2 Cape Coral caretakers plead guilty to defrauding 92-year-old

Writer: Joey Pellegrino
Published: Updated:
Judge banging gavel. Stock photo

Mother-and-daughter caretakers from Cape Coral pleaded guilty Wednesday morning to stealing over $500,000 from a 92-year-old victim over several years.

According to the State Attorney’s Office, Diane Durbon and her daughter Brittany Lukasik pleaded guilty to conspiracy to commit wire fraud. Lukasik also pleaded guilty to filing a false tax return. Durbon and Lukasik each face a maximum penalty of 20 years in federal prison for conspiracy to commit wire fraud. Lukasik also faces a maximum penalty of 3 years’ imprisonment for filing a false tax return.

As part of their guilty pleas, Durbon and Lukasik have agreed to forfeit a 2016 Nissan Rogue, a 2020 Kia Sorento, real property in Cape Coral, and approximately $542,760.23, which are traceable to proceeds of the offenses.

According to the plea agreement, Durbon and Lukasik, a registered nurse, were first hired in 2016 to be caretakers for T.H., the 92-year-old victim. In October 2017, Durbon began unlawfully accessing T.H.’s investment accounts by putting T.H. on the phone to answer various account security questions. Video surveillance cameras that Durbon had installed inside T.H.’s home captured Durbon putting a script that contained answers to account security questions in front of T.H. before and during each phone call.

After being authorized to speak to the investment account representative on T.H.’s behalf, Durbon would move funds from T.H.’s investment accounts into a prime money market account that also functioned as a checking account. After transferring the funds, checks were unlawfully issued to Lukasik, ranging in amounts from $1,000 to $9,600, which were deposited into bank accounts that Lukasik controlled and maintained.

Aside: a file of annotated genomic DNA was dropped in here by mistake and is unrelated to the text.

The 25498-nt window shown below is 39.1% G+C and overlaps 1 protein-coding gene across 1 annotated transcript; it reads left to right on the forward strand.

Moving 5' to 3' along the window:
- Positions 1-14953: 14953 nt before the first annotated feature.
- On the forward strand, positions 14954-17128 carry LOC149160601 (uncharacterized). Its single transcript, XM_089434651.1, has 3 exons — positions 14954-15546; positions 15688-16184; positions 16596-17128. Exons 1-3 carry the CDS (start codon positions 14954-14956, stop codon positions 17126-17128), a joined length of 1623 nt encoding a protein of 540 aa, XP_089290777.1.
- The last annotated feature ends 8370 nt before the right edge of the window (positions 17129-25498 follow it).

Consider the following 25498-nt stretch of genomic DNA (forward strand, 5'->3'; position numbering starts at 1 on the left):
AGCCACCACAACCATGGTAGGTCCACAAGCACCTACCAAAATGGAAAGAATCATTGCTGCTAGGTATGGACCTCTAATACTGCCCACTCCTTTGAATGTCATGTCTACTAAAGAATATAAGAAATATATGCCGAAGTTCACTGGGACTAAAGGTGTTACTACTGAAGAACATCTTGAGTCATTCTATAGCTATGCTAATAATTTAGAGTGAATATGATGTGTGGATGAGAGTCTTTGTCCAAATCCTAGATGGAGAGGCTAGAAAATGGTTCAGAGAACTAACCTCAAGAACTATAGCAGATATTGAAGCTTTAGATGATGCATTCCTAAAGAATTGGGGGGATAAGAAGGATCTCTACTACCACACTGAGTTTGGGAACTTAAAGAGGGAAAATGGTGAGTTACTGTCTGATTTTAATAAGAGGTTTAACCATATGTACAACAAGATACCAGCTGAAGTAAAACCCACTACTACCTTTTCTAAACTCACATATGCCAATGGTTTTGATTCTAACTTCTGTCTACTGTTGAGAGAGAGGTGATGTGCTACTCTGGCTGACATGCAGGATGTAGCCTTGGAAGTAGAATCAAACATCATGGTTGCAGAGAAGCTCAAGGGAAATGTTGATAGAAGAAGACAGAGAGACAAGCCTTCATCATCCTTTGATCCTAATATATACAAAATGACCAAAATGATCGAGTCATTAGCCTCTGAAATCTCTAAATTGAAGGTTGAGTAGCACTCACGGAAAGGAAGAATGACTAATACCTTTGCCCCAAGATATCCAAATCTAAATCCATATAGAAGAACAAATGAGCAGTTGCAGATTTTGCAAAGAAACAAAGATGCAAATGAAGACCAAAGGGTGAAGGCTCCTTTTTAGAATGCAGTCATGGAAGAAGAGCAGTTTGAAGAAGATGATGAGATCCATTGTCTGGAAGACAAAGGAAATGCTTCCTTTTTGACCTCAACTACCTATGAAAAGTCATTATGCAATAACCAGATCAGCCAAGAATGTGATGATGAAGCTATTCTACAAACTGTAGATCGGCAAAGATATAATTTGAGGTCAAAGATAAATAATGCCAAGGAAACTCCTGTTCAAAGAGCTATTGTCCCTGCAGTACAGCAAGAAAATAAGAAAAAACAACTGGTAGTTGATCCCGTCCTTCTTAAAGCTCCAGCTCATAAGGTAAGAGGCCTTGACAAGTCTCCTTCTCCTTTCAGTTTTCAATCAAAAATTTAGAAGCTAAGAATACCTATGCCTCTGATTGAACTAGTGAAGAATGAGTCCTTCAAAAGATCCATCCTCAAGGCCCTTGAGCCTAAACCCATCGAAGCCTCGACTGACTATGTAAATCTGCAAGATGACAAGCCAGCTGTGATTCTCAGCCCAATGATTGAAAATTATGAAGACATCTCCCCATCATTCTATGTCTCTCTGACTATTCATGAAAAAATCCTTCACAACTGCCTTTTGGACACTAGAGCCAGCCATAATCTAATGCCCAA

Between November 2017 and July 2019, approximately $231,659 in checks were issued to Lukasik from T.H.’s PMMA account.

In around November 2018, Durbon also unlawfully gained access to T.H.’s annuity policy in a way similar to how she had accessed his investment accounts. In January 2019, Durbon faxed a fraudulent annuity withdrawal form, causing the annuity company to issue a $244,521.09 check to T.H. The check was deposited into one of T.H.’s checking accounts.

After the check was deposited, around 92 checks, totaling $372,092.98, were issued to Lukasik from T.H.’s checking account between February 2019 and March 2020. The checks were deposited into bank accounts that Lukasik controlled and maintained. She failed to report receipt of any of T.H.’s funds in her 2019 tax return.

Between January 2019 and March 2020, around $542,760.23 in fraudulently obtained funds were deposited into Lukasik’s accounts. After the funds were deposited, Lukasik and Durbon used the funds to pay off debt and make various purchases. Those purchases included paying $26,354.05 for a 2018 Nissan Rogue, $17,735.17 to pay off a car loan, more than $29,000 to pay student loan debt, and more than $100,000 in credit card payments.

Lukasik and Durbon also used the funds to purchase a duplex in Cape Coral, and more than $100,000 of the fraudulently obtained proceeds were used to buy electronics, furniture, and to remodel the duplex.

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